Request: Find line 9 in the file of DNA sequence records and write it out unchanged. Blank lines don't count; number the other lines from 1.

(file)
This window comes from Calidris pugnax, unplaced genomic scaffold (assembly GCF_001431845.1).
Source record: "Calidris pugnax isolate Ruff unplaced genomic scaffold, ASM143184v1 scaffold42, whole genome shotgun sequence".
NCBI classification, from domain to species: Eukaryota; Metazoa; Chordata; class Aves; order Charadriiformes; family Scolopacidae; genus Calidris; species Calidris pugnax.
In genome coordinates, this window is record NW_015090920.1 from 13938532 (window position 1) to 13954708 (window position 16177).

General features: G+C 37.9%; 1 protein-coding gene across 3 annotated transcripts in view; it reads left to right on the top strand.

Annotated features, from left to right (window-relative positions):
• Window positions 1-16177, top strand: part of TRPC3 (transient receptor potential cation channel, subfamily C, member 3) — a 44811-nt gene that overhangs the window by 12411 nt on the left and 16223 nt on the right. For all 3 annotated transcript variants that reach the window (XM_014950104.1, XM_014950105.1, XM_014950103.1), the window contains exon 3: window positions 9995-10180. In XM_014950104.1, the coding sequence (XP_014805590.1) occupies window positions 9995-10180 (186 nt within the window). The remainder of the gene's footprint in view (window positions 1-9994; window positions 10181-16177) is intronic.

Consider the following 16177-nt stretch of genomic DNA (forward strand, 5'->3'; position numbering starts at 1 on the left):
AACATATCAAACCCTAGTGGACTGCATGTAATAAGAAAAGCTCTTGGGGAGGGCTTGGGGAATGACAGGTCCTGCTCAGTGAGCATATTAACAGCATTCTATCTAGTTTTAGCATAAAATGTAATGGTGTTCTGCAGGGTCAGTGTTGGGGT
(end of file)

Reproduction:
AACATATCAAACCCTAGTGGACTGCATGTAATAAGAAAAGCTCTTGGGGAGGGCTTGGGGAATGACAGGTCCTGCTCAGTGAGCATATTAACAGCATTCTATCTAGTTTTAGCATAAAATGTAATGGTGTTCTGCAGGGTCAGTGTTGGGGT